Tuesday, December 11, 2007

Back again!

To be fair to UKIP, they picked it up although, as they so often do, they seem to have got some of the details wrong. The piece was repeated by Devil's Kitchen and the essence was conveyed by Benedict Brogan's blog for The Daily Mail. He writes:

Meanwhile, remember the Government's assurances that all constitutional references have been stripped out of the Constitution Treaty? Turns out the Germans have teamed up with some EU chums to slip an extra declaration into the final text – No. 52 - which declares support for the symbols of the Union, including the flag, the anthem and the motto. Sneaky.
Oddly enough, that seems to be the limit of comment from UK sources – with not much elsewhere. The most comprehensive report seems to come from the Malta Independent which, under the heading, "Malta re-affirms loyalty to EU symbols", tells us that Malta, together with 15 other EU member States, "has signed a declaration of loyalty to the EU symbols – the flag, the EU anthem Ode to Joy, the euro as the European currency and Europe Day on 9 May."

Unlike the others, the paper acknowledges its particular source, the French website Publius.fr, but the full text of the declaration is now available on the Council website, as Declaration 52. It reads:

Belgium, Bulgaria, Germany, Greece, Spain, Italy, Cyprus, Lithuania, Luxemburg, Hungary, Malta, Austria, Portugal, Romania, Slovenia and the Slovak Republic declare that the flag with a circle of twelve golden stars on a blue background, the anthem based on the "Ode to Joy" from the Ninth Symphony by Ludwig van Beethoven, the motto "United in diversity", the euro as the currency of the European Union and Europe Day on 9 May will for them continue as symbols to express the sense of community of the people in the European Union and their allegiance to it.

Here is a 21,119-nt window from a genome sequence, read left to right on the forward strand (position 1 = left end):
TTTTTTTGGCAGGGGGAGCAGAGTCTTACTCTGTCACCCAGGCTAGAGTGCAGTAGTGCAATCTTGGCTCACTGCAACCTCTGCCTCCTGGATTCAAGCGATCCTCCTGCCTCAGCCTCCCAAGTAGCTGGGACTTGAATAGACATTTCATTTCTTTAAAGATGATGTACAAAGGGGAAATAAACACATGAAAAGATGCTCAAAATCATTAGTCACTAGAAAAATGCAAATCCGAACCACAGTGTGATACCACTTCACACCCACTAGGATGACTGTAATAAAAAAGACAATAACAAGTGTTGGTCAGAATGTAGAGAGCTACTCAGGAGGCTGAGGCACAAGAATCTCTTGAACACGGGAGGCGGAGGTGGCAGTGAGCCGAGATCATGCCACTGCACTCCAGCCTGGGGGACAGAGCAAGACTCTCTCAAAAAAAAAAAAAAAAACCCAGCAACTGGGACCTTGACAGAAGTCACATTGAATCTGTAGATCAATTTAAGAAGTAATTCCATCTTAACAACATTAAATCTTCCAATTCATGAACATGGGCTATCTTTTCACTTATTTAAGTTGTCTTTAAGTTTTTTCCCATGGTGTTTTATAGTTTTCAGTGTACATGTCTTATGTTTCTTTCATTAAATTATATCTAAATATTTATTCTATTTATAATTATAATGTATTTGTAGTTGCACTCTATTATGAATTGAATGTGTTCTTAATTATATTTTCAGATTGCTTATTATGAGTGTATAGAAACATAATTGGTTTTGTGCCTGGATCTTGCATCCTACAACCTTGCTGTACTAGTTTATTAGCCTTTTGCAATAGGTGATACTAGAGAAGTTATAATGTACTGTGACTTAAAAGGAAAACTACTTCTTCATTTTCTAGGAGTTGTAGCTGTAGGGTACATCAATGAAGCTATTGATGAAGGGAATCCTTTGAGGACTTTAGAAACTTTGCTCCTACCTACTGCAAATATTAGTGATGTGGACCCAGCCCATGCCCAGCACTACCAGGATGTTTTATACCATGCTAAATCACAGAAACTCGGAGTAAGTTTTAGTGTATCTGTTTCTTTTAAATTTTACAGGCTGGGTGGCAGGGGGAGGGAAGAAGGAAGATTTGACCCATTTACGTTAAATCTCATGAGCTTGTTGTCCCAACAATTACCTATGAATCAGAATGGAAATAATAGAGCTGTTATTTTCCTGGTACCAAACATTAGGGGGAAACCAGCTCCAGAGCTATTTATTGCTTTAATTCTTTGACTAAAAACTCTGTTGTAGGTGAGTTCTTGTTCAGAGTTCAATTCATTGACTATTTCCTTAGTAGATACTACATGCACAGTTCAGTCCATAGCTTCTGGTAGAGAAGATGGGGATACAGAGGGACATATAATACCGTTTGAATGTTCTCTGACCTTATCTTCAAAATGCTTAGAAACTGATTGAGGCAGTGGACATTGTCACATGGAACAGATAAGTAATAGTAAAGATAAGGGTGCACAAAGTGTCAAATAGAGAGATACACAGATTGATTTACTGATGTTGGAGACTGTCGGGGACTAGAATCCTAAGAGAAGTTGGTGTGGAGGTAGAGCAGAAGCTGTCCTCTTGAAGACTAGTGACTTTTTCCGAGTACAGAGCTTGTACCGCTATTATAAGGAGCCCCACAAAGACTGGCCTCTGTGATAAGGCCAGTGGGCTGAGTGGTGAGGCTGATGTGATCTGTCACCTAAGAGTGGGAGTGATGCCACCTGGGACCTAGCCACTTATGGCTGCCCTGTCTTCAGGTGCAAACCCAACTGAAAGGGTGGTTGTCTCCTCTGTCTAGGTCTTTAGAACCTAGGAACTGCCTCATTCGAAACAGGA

These, of course, were the very issues that were omitted from the EU Constitution, giving the lie that the Lisbon Treaty had been stripped of "constitutional elements". But here they are back again – albeit in a declaration which has no legal force.

One notable exception, observes the Malta Independent - apart from the mainly Euro sceptic countries such as Denmark and the UK - is France under President Nicolas Sarkozy. It looks as if my co-editor was on to something.

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